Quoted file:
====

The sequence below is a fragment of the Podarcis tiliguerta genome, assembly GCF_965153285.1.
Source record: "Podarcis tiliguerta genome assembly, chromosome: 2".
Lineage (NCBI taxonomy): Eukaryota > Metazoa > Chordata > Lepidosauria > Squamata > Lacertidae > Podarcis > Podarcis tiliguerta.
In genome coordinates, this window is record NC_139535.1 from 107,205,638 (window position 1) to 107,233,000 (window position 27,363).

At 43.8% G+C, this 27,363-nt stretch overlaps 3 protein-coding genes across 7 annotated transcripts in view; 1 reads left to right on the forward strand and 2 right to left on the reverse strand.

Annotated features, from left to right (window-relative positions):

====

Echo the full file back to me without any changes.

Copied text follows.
The sequence below is a fragment of the Podarcis tiliguerta genome, assembly GCF_965153285.1.
Source record: "Podarcis tiliguerta genome assembly, chromosome: 2".
Lineage (NCBI taxonomy): Eukaryota > Metazoa > Chordata > Lepidosauria > Squamata > Lacertidae > Podarcis > Podarcis tiliguerta.
In genome coordinates, this window is record NC_139535.1 from 107,205,638 (window position 1) to 107,233,000 (window position 27,363).

At 43.8% G+C, this 27,363-nt stretch overlaps 3 protein-coding genes across 7 annotated transcripts in view; 1 reads left to right on the forward strand and 2 right to left on the reverse strand.

Annotated features, from left to right (window-relative positions):